Whorf, Benjamin Lee US English

(1897–1941), US linguist and insurance worker, known for his contribution to the Sapir-Whorf hypothesis. A student of linguistics in his spare time, Whorf studied Hopi and other American Indian languages and attended Edward Sapir’s courses at Yale

Glashow, Sheldon Lee US English

(1932-), US theoretical physicist. He independently developed a unified theory to explain electromagnetic interactions and the weak nuclear force, and he extended the quark theory of Murray Gell-Mann. Nobel Prize for Physics (1979), shared with Abdus Salam and Steven Weinberg

the gage in gauge US English

The position of a sailing vessel to windward (weather gage) or leeward (lee gage) of another

lee side in lee US English

The sheltered side; the side away from the wind

Auchincloss, Louis Stanton US English

(1917–2010), US lawyer and author; early pseudonym Andrew Lee. His novels and short stories often depict life among the elite of New York City

lee gage in gauge US English

The position of a sailing vessel to windward (weather gage) or leeward (lee gage) of another

Andrew Lee in Auchincloss, Louis Stanton US English

(1917–2010), US lawyer and author; early pseudonym Andrew Lee. His novels and short stories often depict life among the elite of New York City

Hooker, Thomas US English

(Circa 1586–1647), American clergyman; born in England. A founding settler of Hartford, Connecticut, in 1636, he helped to write the Fundamental Orders (1639), which was Connecticut’s original constitution

Manfred Lee in Queen, Ellery US English

US writer of detective novels; pseudonym of Frederic Dannay (1905–82) and Manfred Lee (1905–71). The novels feature a detective also called Ellery Queen

Bench, Johnny US English

(1947-), US baseball player; full name Johnny Lee Bench. He was a catcher for the Cincinnati Reds from 1967 until 1983. Baseball Hall of Fame (1989)

Byrd, Charlie US English

(1925–99), US guitarist; full name Charlie Lee Byrd. He was responsible for introducing and applying acoustic classical guitar techniques to jazz and popular music and for launching the samba and bossa nova movements of the 1960s in the US with his album Jazz Samba (1962) with Stan Getz

Kelly, Emmett US English

(1898–1979), US entertainer; full name Emmett Leo Kelly. He played Weary Willie, the mournful tramp clown, with Ringling Brothers and Barnum and Bailey Circus from 1942 until 1957

Lee Yuen Kam in Lee, Bruce US English

(1941–73), US actor; born Lee Yuen Kam. An expert in kung fu, he starred in a number of martial arts movies, such as Fists of Fury (1972) and Enter the Dragon (1973)

Shoemaker, Willie US English

(1931–2003), US jockey; full name William Lee Shoemaker. He held the record in horse racing for all-time career wins (8,833) from 1970 until 1999. He won the Kentucky Derby four times (1955, 1959, 1965, 1986), the Belmont Stakes five times (1957, 1959, 1962, 1967, 1975), and the Preakness twice (1963, 1967)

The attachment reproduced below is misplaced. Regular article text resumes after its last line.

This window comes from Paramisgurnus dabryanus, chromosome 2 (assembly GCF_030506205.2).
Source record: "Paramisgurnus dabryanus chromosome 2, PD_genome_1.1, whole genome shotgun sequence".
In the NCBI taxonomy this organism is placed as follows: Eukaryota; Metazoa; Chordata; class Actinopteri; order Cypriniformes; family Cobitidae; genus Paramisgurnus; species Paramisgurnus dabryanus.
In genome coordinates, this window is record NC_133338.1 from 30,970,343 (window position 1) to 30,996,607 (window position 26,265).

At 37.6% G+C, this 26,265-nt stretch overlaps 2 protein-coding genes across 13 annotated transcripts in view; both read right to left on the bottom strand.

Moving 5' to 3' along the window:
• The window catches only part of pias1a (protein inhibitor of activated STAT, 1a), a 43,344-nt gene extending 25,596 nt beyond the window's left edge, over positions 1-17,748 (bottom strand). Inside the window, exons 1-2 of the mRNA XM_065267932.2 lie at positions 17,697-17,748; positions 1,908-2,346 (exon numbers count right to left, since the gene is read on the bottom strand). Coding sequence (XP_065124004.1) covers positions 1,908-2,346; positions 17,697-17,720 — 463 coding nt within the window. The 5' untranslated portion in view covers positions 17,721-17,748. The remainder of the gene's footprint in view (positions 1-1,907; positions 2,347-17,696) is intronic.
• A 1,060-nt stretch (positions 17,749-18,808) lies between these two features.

Nelle Harper Lee in Lee, Harper US English

(1926-), US novelist; full name Nelle Harper Lee. She won a Pulitzer Prize for her only novel, To Kill a Mockingbird (1960), about the trial of a black man falsely charged with raping a white woman

Robert Edward Lee in Lee, Robert E. US English

(1807–70), Confederate general; full name Robert Edward Lee. He was the commander of the Confederate Army of Northern Virginia for most of the Civil War. A noted tactician and strategist, his invasion of the North was repulsed at the Battle of Gettysburg (1863), and he surrendered in 1865

Charlie Lee Byrd in Byrd, Charlie US English

(1925–99), US guitarist; full name Charlie Lee Byrd. He was responsible for introducing and applying acoustic classical guitar techniques to jazz and popular music and for launching the samba and bossa nova movements of the 1960s in the US with his album Jazz Samba (1962) with Stan Getz

Johnny Lee Bench in Bench, Johnny US English

(1947-), US baseball player; full name Johnny Lee Bench. He was a catcher for the Cincinnati Reds from 1967 until 1983. Baseball Hall of Fame (1989)

Robert Lee Frost in Frost, Robert US English

(1874–1963), US poet, noted for his ironic tone and simple language; full name Robert Lee Frost. Much of his poetry reflects his ties to New England, including the collections North of Boston (1914) and New Hampshire (1923). He won Pulitzer Prizes in 1924, 1931, and 1937

Lee Buck Trevino in Trevino, Lee US English

(1939-), US golfer; known as Supermex; full name Lee Buck Trevino. In 1971, he became the first man to win the Canadian, US, and British open championships in the same year. His other championship titles include the 1974 and 1984 PGA, the 1968 US Open, and the 1972 British Open

Shelton Jackson Lee in Lee, Spike US English

(1957-), US filmmaker; born Shelton Jackson Lee. His work is noted for its treatment of controversial social issues. Movies for which he was writer, director, producer, and actor include She’s Gotta Have It (1986), Do the Right Thing (1989), Mo' Better Blues (1990), Malcolm X (1992), Crooklyn (1994), and Summer of Sam (1998)

Dustin Lee Hoffman in Hoffman, Dustin US English

(1937-), US actor; full name Dustin Lee Hoffman. A versatile method actor, he won Academy Awards for Kramer vs. Kramer (1979), about a couple battling for child custody, and Rain Man (1989), in which he plays an autistic adult. Other notable movies: The Graduate (1967), Tootsie (1983), and Meet the Fockers (2004)